• glycine receptor;
  • inhibitory synapse;
  • presynaptic terminal;
  • spasticity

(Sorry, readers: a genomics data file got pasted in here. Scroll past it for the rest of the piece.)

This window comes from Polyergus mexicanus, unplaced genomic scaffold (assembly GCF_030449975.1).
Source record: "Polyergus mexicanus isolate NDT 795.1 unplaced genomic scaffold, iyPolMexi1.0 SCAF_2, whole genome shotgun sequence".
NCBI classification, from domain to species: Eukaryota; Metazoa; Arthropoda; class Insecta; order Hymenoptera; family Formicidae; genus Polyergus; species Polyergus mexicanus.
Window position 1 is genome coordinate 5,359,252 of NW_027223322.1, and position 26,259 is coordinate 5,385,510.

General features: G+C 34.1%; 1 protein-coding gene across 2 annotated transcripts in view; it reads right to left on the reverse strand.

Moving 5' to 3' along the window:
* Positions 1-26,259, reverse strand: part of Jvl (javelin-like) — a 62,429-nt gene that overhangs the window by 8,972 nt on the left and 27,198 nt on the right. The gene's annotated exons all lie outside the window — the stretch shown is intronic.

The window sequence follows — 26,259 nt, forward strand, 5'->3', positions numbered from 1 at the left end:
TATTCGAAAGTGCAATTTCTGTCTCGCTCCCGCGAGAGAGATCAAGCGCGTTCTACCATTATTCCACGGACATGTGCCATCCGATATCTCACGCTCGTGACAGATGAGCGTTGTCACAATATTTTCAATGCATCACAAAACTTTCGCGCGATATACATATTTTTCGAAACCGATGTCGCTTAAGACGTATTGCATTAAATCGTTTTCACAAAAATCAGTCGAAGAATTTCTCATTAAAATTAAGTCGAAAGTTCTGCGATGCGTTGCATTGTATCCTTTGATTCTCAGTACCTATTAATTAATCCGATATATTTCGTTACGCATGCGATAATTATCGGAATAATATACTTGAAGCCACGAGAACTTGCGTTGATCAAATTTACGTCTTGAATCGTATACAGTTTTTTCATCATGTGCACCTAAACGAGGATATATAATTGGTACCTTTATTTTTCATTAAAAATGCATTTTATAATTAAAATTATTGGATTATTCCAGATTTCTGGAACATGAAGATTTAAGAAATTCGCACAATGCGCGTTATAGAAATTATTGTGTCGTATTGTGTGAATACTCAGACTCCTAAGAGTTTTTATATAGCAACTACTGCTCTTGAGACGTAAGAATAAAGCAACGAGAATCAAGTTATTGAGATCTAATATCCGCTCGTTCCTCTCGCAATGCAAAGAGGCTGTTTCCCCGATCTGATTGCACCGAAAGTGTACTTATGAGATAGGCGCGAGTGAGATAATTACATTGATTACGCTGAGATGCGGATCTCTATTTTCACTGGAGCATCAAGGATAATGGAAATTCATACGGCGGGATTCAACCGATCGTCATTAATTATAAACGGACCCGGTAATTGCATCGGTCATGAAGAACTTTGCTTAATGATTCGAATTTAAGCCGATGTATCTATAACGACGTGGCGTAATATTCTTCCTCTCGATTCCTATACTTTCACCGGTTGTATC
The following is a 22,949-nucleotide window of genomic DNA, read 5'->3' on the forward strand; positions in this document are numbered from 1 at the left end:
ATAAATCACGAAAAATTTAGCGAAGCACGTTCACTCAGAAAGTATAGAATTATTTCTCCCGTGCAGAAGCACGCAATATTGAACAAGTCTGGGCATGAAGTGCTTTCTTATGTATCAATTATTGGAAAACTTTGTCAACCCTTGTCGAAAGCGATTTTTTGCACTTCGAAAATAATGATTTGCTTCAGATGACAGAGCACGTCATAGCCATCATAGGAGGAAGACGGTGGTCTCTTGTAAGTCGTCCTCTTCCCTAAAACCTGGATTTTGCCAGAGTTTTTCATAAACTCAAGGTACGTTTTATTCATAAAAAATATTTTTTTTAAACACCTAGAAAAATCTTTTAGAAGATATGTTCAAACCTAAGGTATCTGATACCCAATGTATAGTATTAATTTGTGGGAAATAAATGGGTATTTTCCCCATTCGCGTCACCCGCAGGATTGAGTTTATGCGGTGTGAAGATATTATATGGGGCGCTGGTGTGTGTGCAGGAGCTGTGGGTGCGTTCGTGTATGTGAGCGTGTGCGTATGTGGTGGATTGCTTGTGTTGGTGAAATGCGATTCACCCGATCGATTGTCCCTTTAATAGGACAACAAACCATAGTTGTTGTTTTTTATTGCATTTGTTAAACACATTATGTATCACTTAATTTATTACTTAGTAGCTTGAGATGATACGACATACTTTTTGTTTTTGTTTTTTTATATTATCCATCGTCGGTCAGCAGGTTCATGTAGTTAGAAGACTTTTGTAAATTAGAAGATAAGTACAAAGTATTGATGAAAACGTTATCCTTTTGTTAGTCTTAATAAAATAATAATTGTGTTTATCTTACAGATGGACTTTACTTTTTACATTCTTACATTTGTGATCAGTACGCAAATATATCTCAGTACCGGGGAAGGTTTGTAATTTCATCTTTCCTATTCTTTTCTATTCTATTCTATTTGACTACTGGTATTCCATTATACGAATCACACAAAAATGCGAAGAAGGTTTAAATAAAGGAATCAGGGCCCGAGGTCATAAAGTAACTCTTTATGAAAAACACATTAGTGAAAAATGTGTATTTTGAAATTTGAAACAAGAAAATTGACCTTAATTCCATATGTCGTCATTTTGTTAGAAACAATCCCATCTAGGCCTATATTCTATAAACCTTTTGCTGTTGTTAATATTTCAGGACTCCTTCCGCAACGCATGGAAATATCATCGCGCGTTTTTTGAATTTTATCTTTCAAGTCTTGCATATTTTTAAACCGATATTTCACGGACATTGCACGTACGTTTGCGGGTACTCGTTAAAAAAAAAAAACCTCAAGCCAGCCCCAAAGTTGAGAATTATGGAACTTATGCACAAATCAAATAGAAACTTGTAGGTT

In the hypoglossal nucleus of wild-type mice, early mixed glycinergic-GABAergic inhibitory transmission becomes mainly glycinergic during postnatal maturation. In spastic mice (SPA), a model of human hyperekplexic syndrome, an insertion into the gene of the glycine receptor (GlyR) β subunit results in a decreased accumulation of GlyRs at postsynaptic sites and an impaired glycinergic neurotransmission. In SPA mice displaying a mild phenotype (B6C3Fe strain), a compensatory process involving an increased aggregation of GABAA receptors (GABAARs) at postsynaptic sites was proposed to explain survival of mutant animals until adulthood. However, C57BL/6J strain SPA mice which express a lower amount of GlyR β subunit die 2–3 weeks after birth, suggesting that GABAergic compensation does not necessarily take place. We performed a morphofunctional study of inhibitory synapses in the developing hypoglossal nucleus of C57BL/6J SPA mice. In this mutant, the inhibitory synaptic activity was mainly GABAergic. Accordingly, we observed a developmental loss of glycinergic presynaptic terminals and an increase in the density of GABAergic presynaptic terminals during the first two postnatal weeks. In addition, while C57BL/6J SPA mice displayed a strong impairment in GlyR aggregation at postsynaptic loci, the proportion of inhibitory presynaptic terminals facing diffuse GABAARs significantly increased during development. Our results suggest crosstalk between postsynaptic and presynaptic elements, leading to the developmental regulation of the presynaptic terminal neurotransmitter content according to the level of postsynaptic GlyR aggregation. They also indicate that GABAergic neurotransmission does not compensate for defects in GlyR postsynaptic aggregation leading to spastic syndrome in C57BL/6J SPA mice.